Antipsychotic Augmentation With L-Dopa


Dopamine, a chemical in the brain, has been linked to schizophrenia for a number of years. More recently, there is evidence that certain areas affected in schizophrenia (e.g. motivation, cognition) may reflect too little dopamine, whereas symptoms like hallucinations and delusions have been linked to too much dopamine.

This study is designed to evaluate the safety, tolerability, and efficacy of giving L-dopa (Sinemet) to see if it will improve those symptoms related to too little dopamine. L-dopa has been approved for other medical conditions (e.g. Parkinson's disease) and works to increase levels of dopamine.

The investigators are linking this study with neuroimaging (fMRI) which will allows us to link any changes the investigators might find in clinical symptoms with changes in the brain. This information can prove useful in better understanding the mechanisms that account for these symptoms, as well as possible new treatments.

At present , treatments for these other symptoms that seem important in functional measures of outcome (i.e. deficit symptoms, including amotivation; cognitive symptoms) in schizophrenia have not proven particularly effective. It is hoped that L-dopa may provide a treatment that is more effective; going forward, this information would also be useful in drug development and future lines of investigation.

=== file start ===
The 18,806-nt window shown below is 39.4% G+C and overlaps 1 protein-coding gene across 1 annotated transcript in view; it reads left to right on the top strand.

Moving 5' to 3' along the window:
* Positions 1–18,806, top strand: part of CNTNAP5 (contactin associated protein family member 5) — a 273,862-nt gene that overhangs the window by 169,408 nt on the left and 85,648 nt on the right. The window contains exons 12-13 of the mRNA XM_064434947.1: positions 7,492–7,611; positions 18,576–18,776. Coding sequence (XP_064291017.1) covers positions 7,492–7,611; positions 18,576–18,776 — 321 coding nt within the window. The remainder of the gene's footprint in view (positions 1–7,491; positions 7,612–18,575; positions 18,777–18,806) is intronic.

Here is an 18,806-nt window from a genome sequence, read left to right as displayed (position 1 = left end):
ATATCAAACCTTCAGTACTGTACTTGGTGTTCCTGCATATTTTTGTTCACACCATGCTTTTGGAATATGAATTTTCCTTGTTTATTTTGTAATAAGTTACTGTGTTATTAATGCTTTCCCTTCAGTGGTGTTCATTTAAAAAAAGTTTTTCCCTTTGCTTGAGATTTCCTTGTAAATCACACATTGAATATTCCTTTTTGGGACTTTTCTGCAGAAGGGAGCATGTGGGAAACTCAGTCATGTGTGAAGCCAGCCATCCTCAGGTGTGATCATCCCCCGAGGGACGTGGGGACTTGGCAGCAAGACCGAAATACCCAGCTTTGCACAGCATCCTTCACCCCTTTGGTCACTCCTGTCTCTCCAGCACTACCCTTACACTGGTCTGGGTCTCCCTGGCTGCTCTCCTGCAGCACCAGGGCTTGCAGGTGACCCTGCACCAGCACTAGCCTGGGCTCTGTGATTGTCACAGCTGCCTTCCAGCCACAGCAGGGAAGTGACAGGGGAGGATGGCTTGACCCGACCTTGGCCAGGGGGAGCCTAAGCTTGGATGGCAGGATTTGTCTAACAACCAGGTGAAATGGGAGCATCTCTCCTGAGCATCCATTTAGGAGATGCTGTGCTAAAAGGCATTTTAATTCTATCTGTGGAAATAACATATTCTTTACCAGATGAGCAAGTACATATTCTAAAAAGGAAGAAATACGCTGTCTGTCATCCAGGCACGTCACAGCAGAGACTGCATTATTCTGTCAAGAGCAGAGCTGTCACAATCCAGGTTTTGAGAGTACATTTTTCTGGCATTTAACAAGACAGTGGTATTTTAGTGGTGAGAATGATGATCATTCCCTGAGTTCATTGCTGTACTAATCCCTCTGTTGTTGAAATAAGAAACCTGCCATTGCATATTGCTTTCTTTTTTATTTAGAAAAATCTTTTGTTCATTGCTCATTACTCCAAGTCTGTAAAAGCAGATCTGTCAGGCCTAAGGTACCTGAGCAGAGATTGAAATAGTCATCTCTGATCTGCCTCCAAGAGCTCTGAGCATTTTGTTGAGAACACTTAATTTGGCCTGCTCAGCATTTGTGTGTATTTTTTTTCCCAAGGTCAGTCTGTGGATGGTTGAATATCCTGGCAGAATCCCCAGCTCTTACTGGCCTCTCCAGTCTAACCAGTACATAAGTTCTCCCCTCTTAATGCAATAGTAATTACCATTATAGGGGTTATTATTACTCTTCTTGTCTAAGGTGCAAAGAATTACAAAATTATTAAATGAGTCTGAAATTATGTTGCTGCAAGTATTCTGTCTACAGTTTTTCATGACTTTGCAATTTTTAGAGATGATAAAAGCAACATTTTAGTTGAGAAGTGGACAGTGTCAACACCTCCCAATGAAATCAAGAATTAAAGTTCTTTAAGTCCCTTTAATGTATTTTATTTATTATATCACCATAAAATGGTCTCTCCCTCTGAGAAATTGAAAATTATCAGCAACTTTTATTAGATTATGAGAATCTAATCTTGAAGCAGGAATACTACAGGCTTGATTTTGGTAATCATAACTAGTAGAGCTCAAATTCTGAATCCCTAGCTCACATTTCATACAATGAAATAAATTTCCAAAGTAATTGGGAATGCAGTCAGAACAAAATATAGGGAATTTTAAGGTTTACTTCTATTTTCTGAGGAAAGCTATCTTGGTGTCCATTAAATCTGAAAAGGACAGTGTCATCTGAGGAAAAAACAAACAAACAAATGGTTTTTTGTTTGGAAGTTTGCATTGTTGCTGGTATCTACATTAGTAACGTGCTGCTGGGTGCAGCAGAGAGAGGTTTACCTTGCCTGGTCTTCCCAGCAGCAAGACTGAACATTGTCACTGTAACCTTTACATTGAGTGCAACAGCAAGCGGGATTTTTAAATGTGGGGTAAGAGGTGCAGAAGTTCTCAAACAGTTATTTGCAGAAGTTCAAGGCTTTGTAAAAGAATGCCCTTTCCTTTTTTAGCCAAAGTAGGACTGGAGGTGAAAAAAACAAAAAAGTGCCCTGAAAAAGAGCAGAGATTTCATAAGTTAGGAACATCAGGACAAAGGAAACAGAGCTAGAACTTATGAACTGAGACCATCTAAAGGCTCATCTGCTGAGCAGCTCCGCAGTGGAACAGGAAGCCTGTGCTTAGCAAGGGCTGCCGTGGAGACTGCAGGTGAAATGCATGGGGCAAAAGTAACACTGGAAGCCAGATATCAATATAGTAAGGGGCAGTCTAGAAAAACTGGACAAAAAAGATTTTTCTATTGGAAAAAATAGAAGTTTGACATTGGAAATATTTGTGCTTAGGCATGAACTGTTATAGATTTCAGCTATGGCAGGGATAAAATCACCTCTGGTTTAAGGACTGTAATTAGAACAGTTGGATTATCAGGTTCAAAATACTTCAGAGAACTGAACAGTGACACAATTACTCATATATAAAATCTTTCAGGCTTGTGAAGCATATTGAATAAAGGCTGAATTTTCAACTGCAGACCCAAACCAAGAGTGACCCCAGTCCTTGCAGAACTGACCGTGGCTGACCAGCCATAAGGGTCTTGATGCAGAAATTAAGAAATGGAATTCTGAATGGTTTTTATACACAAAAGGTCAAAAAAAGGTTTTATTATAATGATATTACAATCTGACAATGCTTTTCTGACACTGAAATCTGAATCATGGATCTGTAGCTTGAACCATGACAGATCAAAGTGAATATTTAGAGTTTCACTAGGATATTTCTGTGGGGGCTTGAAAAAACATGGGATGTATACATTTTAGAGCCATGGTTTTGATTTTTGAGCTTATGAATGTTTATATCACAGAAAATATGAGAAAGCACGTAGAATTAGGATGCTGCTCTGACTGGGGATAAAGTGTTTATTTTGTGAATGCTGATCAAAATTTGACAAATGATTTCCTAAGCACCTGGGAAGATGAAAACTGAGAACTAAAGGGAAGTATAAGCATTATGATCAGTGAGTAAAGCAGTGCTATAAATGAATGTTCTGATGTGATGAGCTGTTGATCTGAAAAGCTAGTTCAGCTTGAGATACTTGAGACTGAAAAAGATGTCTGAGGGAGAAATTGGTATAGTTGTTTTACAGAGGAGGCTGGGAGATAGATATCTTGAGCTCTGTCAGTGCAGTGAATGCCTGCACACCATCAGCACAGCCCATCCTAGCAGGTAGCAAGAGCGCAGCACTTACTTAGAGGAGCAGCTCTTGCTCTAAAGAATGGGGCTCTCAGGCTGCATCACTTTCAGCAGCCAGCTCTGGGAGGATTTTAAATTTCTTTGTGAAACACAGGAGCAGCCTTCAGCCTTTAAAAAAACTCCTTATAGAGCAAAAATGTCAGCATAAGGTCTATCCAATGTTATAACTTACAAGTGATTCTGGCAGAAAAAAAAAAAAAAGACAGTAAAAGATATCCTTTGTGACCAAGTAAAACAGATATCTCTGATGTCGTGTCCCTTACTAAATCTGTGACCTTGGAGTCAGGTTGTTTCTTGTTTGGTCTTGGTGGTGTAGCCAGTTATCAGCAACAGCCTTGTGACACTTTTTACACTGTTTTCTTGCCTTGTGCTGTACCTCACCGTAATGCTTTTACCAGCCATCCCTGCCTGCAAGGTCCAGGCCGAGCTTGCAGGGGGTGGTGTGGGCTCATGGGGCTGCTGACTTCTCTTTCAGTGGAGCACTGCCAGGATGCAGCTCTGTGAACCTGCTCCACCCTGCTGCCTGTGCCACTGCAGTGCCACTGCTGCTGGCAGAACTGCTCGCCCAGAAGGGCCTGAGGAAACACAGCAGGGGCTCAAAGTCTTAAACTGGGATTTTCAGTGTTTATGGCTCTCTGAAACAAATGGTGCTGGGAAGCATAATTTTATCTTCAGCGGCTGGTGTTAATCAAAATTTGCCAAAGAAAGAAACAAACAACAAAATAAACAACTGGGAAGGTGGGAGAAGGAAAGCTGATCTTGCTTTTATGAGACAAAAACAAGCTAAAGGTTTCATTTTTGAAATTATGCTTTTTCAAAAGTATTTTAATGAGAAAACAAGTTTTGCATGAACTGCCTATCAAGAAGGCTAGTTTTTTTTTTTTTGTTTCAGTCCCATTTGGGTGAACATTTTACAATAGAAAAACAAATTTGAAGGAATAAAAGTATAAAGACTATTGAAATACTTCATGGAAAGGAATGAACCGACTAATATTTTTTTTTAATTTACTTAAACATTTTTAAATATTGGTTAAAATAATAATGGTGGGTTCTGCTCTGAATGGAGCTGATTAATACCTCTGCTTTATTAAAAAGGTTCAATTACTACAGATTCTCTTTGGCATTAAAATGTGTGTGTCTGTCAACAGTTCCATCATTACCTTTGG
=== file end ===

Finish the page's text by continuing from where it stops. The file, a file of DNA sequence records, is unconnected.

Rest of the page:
1. L-dopa will prove effective in improving deficit (also called 'primary negative' e.g. amotivation) and cognitive symptoms in schizophrenia.

2. It will be well tolerated and not increase risk of psychotic symptoms when administered in conjunction with their regular antipsychotic medications.

Full Title of Study: “Augmentation of Antipsychotics With L-Dopa (Sinemet)”

Study Type

  • Study Type: Interventional
  • Study Design
    • Allocation: N/A
    • Intervention Model: Single Group Assignment
    • Primary Purpose: Treatment
    • Masking: None (Open Label)
  • Study Primary Completion Date: December 2015

Detailed Description

Pharmacological (and non-pharmacological) strategies that may significantly improve the negative and cognitive symptoms of schizophrenia represent a critical unmet therapeutic need. There is wide acceptance of the notion that both negative and cognitive symptoms are best understood as features of hypo- rather than hyperdopaminergic activity. The primary negative and cognitive symptoms appear central to schizophrenia and predate the neurodevelopmental changes that subsequently give rise to the hyperdopaminergic state underlying positive symptoms. In using L-Dopa specifically, we avoid the abuse potential of agents such as the psychostimulants, or perturbations in pharmacological action as a function of dose, as observed with dopamine agonists. Further, more recent neuroimaging studies have provided in vivo evidence in keeping with the underlying rationale. First, imaging studies have demonstrated that L-dopa induces shifts in activity in both cortical and subcortical structures linked to reward, affect and cognition. Along similar lines, L-dopa-induced changes have been associated with improvement in motivation, cognitive tasks, and affect.